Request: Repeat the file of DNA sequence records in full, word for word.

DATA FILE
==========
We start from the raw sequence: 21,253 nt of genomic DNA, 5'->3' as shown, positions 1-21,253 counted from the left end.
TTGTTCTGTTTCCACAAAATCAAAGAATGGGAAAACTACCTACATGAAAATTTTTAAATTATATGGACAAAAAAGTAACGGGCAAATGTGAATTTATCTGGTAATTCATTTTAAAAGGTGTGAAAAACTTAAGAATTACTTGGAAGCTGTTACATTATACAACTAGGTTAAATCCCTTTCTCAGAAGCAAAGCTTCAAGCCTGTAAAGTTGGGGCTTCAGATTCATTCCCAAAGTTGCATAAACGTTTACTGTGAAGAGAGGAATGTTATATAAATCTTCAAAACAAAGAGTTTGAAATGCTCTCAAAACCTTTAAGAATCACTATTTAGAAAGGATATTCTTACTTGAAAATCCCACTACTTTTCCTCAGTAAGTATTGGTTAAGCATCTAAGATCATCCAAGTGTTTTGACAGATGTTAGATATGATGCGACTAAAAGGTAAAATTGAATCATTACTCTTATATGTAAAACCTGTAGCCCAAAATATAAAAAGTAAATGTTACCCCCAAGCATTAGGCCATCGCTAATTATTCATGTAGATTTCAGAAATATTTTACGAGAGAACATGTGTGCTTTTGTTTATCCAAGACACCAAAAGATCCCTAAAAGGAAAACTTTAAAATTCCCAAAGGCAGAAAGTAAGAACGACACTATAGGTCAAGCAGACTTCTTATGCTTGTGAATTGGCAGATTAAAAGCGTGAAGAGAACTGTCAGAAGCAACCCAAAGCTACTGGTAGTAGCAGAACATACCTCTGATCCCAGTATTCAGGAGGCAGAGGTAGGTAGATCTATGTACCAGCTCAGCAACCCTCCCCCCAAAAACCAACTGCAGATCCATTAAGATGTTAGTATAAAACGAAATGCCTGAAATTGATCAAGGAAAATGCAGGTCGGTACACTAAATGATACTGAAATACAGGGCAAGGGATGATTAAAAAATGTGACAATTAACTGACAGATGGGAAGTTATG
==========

We start from the raw sequence: 21,253 nt of genomic DNA, 5'->3' as shown, positions 1-21,253 counted from the left end.
TTGTTCTGTTTCCACAAAATCAAAGAATGGGAAAACTACCTACATGAAAATTTTTAAATTATATGGACAAAAAAGTAACGGGCAAATGTGAATTTATCTGGTAATTCATTTTAAAAGGTGTGAAAAACTTAAGAATTACTTGGAAGCTGTTACATTATACAACTAGGTTAAATCCCTTTCTCAGAAGCAAAGCTTCAAGCCTGTAAAGTTGGGGCTTCAGATTCATTCCCAAAGTTGCATAAACGTTTACTGTGAAGAGAGGAATGTTATATAAATCTTCAAAACAAAGAGTTTGAAATGCTCTCAAAACCTTTAAGAATCACTATTTAGAAAGGATATTCTTACTTGAAAATCCCACTACTTTTCCTCAGTAAGTATTGGTTAAGCATCTAAGATCATCCAAGTGTTTTGACAGATGTTAGATATGATGCGACTAAAAGGTAAAATTGAATCATTACTCTTATATGTAAAACCTGTAGCCCAAAATATAAAAAGTAAATGTTACCCCCAAGCATTAGGCCATCGCTAATTATTCATGTAGATTTCAGAAATATTTTACGAGAGAACATGTGTGCTTTTGTTTATCCAAGACACCAAAAGATCCCTAAAAGGAAAACTTTAAAATTCCCAAAGGCAGAAAGTAAGAACGACACTATAGGTCAAGCAGACTTCTTATGCTTGTGAATTGGCAGATTAAAAGCGTGAAGAGAACTGTCAGAAGCAACCCAAAGCTACTGGTAGTAGCAGAACATACCTCTGATCCCAGTATTCAGGAGGCAGAGGTAGGTAGATCTATGTACCAGCTCAGCAACCCTCCCCCCAAAAACCAACTGCAGATCCATTAAGATGTTAGTATAAAACGAAATGCCTGAAATTGATCAAGGAAAATGCAGGTCGGTACACTAAATGATACTGAAATACAGGGCAAGGGATGATTAAAAAATGTGACAATTAACTGACAGATGGGAAGTTATG